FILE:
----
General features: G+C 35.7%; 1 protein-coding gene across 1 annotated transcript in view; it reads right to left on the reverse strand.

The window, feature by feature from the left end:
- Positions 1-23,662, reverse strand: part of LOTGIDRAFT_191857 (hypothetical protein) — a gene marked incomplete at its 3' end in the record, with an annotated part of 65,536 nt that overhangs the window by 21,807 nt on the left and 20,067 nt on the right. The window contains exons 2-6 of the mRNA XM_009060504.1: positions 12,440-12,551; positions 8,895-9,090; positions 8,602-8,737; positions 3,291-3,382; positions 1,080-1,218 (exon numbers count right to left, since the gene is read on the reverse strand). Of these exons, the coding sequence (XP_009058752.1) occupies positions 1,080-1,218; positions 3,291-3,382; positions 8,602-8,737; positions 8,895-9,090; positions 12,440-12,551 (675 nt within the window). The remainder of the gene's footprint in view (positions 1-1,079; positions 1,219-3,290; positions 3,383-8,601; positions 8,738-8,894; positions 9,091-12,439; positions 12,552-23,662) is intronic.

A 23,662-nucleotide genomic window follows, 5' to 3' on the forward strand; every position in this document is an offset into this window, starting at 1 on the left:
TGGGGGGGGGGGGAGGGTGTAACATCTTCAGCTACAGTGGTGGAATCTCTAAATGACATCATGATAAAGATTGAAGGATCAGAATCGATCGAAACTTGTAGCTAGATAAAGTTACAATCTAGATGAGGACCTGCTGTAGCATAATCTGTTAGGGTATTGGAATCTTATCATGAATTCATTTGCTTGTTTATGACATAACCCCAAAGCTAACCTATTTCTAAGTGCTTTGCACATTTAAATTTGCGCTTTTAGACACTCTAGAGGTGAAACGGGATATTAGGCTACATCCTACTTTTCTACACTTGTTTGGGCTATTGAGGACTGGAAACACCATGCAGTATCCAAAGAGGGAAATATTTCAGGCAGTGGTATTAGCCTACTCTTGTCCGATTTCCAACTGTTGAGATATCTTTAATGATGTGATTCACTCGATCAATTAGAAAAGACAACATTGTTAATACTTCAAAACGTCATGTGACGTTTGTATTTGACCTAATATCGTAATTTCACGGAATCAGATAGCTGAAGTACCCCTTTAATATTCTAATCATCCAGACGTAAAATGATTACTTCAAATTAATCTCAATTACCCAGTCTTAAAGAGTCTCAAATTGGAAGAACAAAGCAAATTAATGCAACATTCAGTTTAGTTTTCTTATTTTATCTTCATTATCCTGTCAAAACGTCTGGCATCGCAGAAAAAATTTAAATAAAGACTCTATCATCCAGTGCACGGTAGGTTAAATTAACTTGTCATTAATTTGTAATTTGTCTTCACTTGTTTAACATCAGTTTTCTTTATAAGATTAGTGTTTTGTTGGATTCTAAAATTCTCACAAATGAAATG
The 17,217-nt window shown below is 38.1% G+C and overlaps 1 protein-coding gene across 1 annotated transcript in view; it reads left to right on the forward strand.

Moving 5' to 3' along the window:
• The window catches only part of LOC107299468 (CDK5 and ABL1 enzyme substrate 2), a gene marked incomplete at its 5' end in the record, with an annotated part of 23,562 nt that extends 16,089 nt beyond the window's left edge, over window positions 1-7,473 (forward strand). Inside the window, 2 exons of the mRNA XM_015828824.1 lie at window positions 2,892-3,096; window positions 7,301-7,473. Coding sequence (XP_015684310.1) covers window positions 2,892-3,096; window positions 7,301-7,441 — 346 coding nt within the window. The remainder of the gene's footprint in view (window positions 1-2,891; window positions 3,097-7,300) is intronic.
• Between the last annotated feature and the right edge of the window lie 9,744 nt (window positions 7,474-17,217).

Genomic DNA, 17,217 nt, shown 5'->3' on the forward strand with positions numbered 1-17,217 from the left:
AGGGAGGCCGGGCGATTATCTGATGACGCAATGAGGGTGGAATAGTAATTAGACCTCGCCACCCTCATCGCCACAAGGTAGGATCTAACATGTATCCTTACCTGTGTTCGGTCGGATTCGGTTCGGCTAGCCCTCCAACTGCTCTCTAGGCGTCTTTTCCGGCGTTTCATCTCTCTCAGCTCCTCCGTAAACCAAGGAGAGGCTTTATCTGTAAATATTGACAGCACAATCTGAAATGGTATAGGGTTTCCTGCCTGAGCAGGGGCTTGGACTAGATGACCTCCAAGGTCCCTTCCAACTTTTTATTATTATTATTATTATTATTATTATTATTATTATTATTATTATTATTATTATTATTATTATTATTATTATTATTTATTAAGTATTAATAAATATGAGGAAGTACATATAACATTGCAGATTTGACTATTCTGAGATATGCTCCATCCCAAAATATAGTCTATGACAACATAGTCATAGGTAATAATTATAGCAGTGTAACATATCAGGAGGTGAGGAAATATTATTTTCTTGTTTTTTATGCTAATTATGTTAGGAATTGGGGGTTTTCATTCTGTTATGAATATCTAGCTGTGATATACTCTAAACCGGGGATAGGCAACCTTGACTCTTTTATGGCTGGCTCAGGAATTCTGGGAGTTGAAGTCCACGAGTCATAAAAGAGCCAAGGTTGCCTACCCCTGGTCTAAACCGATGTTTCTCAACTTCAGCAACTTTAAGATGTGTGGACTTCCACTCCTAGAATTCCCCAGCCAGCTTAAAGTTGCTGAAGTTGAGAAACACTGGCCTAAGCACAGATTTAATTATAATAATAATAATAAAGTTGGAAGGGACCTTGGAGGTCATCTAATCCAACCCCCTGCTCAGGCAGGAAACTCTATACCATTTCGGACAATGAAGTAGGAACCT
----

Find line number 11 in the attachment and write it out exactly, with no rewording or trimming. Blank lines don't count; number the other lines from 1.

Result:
AGGGAGGCCGGGCGATTATCTGATGACGCAATGAGGGTGGAATAGTAATTAGACCTCGCCACCCTCATCGCCACAAGGTAGGATCTAACATGTATCCTTACCTGTGTTCGGTCGGATTCGGTTCGGCTAGCCCTCCAACTGCTCTCTAGGCGTCTTTTCCGGCGTTTCATCTCTCTCAGCTCCTCCGTAAACCAAGGAGAGGCTTTATCTGTAAATATTGACAGCACAATCTGAAATGGTATAGGGTTTCCTGCCTGAGCAGGGGCTTGGACTAGATGACCTCCAAGGTCCCTTCCAACTTTTTATTATTATTATTATTATTATTATTATTATTATTATTATTATTATTATTATTATTATTATTATTATTATTATTATTTATTAAGTATTAATAAATATGAGGAAGTACATATAACATTGCAGATTTGACTATTCTGAGATATGCTCCATCCCAAAATATAGTCTATGACAACATAGTCATAGGTAATAATTATAGCAGTGTAACATATCAGGAGGTGAGGAAATATTATTTTCTTGTTTTTTATGCTAATTATGTTAGGAATTGGGGGTTTTCATTCTGTTATGAATATCTAGCTGTGATATACTCTAAACCGGGGATAGGCAACCTTGACTCTTTTATGGCTGGCTCAGGAATTCTGGGAGTTGAAGTCCACGAGTCATAAAAGAGCCAAGGTTGCCTACCCCTGGTCTAAACCGATGTTTCTCAACTTCAGCAACTTTAAGATGTGTGGACTTCCACTCCTAGAATTCCCCAGCCAGCTTAAAGTTGCTGAAGTTGAGAAACACTGGCCTAAGCACAGATTTAATTATAATAATAATAATAAAGTTGGAAGGGACCTTGGAGGTCATCTAATCCAACCCCCTGCTCAGGCAGGAAACTCTATACCATTTCGGACAATGAAGTAGGAACCT